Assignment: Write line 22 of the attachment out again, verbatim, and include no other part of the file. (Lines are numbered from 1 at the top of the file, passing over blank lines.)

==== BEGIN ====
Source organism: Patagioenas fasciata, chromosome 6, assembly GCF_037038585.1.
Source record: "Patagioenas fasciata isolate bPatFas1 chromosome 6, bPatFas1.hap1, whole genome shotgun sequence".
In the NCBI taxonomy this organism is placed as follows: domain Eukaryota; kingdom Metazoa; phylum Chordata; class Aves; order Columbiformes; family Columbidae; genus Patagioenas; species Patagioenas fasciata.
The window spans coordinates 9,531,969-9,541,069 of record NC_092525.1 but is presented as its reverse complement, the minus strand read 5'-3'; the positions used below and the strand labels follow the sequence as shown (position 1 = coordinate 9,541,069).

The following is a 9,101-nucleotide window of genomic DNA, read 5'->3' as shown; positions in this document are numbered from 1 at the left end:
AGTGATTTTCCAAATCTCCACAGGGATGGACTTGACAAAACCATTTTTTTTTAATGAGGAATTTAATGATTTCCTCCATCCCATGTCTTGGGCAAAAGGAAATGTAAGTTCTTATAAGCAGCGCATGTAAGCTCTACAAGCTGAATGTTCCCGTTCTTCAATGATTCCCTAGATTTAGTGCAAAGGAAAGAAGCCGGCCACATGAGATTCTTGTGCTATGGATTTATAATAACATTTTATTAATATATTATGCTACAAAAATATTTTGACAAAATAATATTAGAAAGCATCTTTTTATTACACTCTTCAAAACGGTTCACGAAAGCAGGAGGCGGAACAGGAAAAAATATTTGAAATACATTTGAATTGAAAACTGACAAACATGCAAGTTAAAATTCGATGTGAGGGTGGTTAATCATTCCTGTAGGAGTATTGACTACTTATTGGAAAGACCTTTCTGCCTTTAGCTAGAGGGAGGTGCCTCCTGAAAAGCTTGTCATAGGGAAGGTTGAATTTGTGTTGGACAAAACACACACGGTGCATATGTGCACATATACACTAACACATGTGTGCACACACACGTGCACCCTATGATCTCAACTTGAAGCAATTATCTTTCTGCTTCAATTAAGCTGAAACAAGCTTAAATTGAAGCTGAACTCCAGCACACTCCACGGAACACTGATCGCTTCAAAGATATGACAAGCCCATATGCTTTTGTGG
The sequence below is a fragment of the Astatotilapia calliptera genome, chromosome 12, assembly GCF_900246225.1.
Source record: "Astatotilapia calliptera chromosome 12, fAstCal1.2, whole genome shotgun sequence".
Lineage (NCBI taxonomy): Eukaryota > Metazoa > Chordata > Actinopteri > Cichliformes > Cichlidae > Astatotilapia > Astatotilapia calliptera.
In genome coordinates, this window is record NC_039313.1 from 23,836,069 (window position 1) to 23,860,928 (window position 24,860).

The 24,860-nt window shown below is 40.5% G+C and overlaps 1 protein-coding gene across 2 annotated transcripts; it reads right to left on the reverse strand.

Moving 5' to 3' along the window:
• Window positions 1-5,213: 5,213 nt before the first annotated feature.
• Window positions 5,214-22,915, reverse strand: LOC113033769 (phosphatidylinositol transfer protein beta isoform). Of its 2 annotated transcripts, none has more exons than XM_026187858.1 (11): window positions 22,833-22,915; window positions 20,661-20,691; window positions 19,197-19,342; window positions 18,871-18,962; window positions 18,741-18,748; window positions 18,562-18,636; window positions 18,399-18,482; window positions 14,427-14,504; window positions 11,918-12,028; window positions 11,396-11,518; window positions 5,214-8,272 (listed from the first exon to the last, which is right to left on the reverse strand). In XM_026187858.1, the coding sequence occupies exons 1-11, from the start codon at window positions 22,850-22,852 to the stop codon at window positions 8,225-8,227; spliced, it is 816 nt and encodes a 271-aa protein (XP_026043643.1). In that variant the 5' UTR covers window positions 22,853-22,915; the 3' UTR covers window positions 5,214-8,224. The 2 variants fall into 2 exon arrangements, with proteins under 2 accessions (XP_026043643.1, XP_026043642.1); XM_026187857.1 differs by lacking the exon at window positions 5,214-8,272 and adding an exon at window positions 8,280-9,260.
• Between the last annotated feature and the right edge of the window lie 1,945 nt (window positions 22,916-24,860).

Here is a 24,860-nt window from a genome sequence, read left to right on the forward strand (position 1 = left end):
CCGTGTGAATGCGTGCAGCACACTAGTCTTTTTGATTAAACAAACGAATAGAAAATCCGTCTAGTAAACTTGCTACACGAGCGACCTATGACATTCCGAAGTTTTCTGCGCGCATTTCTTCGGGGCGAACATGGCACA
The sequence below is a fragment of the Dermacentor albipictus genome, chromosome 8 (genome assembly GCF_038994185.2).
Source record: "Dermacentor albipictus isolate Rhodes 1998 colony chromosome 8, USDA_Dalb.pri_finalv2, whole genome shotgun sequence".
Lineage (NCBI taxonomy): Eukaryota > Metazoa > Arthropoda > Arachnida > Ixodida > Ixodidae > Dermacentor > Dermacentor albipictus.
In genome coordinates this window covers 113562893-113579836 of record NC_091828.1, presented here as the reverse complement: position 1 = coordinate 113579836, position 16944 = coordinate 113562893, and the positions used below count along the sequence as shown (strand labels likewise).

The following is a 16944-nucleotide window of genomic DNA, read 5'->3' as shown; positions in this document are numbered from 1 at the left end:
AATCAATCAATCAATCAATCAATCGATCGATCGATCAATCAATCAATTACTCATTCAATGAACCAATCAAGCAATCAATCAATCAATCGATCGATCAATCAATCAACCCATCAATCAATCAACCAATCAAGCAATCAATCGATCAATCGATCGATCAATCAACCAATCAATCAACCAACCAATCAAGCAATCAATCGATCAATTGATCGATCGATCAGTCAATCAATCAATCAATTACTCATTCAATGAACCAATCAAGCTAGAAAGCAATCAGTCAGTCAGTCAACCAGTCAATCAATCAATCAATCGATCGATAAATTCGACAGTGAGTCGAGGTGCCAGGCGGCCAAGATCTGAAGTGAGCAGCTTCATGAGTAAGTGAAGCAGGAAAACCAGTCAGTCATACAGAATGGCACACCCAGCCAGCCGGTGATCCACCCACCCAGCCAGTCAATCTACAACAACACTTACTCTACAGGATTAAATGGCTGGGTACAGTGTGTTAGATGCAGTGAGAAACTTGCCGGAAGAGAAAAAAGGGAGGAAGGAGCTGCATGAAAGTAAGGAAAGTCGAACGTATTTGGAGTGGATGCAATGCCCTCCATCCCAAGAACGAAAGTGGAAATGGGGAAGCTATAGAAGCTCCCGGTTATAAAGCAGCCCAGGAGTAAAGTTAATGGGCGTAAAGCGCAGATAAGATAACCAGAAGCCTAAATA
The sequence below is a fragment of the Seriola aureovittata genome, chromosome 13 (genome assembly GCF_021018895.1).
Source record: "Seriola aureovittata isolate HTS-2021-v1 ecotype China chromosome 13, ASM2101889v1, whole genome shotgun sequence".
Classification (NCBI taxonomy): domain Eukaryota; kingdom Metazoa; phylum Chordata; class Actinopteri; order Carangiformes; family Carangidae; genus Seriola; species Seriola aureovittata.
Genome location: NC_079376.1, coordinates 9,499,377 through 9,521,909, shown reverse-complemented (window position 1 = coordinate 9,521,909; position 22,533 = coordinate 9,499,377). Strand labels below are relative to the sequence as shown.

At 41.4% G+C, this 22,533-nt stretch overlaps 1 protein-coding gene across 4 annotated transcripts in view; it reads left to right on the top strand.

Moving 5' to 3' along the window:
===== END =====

The following is a 16944-nucleotide window of genomic DNA, read 5'->3' as shown; positions in this document are numbered from 1 at the left end: